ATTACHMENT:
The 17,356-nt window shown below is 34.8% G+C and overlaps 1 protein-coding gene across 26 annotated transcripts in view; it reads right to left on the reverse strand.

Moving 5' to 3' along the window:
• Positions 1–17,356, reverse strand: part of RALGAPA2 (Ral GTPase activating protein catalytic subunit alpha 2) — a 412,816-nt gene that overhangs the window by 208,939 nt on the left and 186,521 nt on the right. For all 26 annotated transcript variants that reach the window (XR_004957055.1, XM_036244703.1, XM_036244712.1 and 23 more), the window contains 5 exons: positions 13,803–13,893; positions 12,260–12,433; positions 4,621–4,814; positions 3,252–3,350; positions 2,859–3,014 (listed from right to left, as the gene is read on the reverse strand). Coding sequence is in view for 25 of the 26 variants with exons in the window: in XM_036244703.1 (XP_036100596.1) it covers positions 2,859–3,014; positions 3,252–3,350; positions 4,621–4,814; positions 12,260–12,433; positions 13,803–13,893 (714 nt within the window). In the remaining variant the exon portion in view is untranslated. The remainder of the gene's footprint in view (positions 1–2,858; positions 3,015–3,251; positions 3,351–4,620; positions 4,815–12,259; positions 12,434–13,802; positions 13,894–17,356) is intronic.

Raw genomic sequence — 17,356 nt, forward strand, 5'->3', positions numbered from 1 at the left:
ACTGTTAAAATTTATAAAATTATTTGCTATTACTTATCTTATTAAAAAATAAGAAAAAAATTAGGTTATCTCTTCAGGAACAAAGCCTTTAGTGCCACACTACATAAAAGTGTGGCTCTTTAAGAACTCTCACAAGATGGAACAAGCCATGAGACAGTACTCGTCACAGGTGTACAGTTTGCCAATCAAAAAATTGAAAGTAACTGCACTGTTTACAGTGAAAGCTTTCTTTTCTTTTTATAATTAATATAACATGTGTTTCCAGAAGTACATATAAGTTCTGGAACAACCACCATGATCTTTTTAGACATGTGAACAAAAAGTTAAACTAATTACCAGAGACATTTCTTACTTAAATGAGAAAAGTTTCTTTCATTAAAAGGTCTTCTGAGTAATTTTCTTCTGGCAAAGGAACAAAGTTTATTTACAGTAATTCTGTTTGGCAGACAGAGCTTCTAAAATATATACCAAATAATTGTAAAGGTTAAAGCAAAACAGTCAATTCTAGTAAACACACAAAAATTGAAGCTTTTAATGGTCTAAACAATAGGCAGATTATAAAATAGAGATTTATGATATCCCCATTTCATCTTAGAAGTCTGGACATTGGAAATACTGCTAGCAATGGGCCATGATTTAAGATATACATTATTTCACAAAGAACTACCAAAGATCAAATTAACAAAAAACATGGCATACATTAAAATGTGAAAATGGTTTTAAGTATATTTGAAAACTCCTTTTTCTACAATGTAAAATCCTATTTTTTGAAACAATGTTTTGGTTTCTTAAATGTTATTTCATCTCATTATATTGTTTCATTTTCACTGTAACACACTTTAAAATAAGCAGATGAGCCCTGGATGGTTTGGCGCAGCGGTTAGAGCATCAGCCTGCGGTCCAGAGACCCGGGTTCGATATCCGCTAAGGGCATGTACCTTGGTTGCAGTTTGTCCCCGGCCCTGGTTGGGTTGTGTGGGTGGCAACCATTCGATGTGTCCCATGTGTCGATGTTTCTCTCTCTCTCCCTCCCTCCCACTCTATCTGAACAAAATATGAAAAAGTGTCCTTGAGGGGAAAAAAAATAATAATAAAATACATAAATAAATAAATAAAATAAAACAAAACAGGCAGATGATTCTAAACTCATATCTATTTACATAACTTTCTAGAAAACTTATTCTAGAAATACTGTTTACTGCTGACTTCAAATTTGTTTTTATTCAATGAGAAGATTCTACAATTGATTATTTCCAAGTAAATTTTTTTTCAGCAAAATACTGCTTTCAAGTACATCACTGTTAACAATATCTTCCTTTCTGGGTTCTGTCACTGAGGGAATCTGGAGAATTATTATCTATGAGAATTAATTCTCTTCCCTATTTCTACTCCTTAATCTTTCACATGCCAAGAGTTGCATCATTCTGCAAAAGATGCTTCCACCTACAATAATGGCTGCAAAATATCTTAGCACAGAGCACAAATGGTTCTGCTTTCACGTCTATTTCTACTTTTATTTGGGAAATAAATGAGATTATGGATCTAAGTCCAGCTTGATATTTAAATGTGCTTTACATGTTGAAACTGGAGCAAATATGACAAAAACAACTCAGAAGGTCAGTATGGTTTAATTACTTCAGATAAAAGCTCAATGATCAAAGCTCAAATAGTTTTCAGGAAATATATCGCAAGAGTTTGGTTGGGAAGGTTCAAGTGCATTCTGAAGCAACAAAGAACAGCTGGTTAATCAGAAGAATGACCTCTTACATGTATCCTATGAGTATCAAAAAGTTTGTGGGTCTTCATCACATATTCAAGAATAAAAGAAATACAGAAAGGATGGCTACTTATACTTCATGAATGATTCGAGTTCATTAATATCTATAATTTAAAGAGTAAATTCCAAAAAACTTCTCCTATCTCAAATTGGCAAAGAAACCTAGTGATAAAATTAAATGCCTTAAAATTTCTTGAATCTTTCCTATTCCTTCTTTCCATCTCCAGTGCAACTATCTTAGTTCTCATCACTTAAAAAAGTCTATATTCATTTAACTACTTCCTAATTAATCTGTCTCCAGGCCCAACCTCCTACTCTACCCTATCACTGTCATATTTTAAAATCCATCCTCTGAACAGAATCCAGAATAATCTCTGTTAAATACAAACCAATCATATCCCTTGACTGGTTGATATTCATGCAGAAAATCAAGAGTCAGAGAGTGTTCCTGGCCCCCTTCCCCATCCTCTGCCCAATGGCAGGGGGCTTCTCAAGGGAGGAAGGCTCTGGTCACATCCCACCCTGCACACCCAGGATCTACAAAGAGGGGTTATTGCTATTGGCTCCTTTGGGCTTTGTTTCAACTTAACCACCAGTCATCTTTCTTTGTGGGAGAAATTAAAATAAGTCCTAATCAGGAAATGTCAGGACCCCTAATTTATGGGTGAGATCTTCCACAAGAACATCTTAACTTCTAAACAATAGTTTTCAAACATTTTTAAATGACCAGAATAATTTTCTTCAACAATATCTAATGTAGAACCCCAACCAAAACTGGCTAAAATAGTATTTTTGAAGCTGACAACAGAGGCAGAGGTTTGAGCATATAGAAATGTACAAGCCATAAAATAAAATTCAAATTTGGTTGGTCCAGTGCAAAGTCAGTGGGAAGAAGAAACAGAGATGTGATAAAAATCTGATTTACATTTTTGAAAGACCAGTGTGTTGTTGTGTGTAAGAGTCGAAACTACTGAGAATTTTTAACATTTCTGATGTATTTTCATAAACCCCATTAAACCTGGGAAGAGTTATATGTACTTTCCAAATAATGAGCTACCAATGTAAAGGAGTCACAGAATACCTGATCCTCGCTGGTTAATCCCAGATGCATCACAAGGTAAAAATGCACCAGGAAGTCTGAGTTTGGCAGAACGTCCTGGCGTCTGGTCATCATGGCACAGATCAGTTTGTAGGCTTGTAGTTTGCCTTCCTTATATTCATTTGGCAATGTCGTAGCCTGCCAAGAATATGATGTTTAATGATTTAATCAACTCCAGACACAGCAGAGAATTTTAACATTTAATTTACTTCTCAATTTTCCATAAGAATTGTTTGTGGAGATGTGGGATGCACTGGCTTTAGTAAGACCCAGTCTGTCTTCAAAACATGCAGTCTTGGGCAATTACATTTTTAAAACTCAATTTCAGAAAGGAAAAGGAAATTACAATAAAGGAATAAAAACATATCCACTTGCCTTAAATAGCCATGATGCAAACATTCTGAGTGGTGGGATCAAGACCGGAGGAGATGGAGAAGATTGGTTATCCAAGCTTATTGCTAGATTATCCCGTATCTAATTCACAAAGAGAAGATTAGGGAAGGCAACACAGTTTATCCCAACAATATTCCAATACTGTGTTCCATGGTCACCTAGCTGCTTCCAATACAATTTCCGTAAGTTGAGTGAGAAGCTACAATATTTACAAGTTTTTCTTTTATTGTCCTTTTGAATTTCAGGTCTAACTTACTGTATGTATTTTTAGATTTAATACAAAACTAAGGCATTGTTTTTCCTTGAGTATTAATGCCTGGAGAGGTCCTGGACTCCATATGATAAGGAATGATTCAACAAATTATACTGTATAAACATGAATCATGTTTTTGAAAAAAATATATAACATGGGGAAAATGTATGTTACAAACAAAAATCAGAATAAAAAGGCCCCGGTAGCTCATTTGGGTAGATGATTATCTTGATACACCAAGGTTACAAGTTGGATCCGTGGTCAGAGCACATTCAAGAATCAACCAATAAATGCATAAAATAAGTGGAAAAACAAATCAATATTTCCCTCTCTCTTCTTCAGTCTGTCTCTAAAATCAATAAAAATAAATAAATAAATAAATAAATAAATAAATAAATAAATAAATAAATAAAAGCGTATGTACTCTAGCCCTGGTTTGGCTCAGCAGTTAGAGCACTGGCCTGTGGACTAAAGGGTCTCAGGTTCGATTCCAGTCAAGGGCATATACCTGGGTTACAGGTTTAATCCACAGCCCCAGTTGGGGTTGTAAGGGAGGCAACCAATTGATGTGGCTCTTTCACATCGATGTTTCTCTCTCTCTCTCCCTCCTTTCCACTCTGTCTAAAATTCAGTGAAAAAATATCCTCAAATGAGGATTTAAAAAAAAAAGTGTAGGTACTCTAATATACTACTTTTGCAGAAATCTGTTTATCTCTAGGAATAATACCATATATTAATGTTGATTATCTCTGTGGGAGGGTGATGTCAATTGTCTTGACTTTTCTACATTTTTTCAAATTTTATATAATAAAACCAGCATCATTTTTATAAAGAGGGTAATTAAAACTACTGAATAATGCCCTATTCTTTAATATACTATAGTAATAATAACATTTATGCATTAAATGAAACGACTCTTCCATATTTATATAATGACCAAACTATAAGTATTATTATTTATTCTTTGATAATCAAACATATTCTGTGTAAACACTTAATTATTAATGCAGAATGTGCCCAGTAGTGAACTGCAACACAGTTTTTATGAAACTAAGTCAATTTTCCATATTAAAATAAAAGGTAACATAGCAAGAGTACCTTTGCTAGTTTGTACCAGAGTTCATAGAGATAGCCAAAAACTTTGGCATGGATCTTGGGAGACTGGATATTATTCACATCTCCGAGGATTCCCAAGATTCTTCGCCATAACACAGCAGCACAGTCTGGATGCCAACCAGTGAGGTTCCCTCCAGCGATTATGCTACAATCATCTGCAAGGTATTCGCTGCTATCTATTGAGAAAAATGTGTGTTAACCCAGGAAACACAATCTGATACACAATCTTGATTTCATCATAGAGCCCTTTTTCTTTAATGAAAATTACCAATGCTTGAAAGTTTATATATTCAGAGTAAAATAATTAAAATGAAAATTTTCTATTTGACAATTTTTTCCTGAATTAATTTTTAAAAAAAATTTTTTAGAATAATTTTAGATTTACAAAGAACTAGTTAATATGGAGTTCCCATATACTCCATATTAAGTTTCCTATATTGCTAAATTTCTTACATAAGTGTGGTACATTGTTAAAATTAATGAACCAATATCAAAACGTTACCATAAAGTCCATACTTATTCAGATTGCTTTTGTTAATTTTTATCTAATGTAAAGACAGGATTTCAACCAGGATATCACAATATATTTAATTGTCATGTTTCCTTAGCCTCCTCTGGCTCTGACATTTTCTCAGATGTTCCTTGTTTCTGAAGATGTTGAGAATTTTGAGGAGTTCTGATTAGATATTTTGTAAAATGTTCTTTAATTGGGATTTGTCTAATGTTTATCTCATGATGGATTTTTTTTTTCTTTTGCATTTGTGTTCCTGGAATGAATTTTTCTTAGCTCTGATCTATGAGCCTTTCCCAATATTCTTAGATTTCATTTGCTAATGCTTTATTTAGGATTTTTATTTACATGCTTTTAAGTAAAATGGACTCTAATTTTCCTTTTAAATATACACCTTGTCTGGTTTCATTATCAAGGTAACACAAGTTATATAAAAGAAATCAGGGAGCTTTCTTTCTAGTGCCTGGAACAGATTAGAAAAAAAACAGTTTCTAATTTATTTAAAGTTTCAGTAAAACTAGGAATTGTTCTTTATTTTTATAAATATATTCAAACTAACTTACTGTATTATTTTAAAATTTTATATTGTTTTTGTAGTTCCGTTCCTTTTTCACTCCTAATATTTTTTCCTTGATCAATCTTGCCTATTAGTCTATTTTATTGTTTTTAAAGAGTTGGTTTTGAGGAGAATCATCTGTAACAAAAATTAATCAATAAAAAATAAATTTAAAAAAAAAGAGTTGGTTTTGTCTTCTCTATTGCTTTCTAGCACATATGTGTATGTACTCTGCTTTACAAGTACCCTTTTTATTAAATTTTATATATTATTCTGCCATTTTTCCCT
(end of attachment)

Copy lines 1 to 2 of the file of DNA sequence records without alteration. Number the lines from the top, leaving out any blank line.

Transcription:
The 17,356-nt window shown below is 34.8% G+C and overlaps 1 protein-coding gene across 26 annotated transcripts in view; it reads right to left on the reverse strand.

Moving 5' to 3' along the window: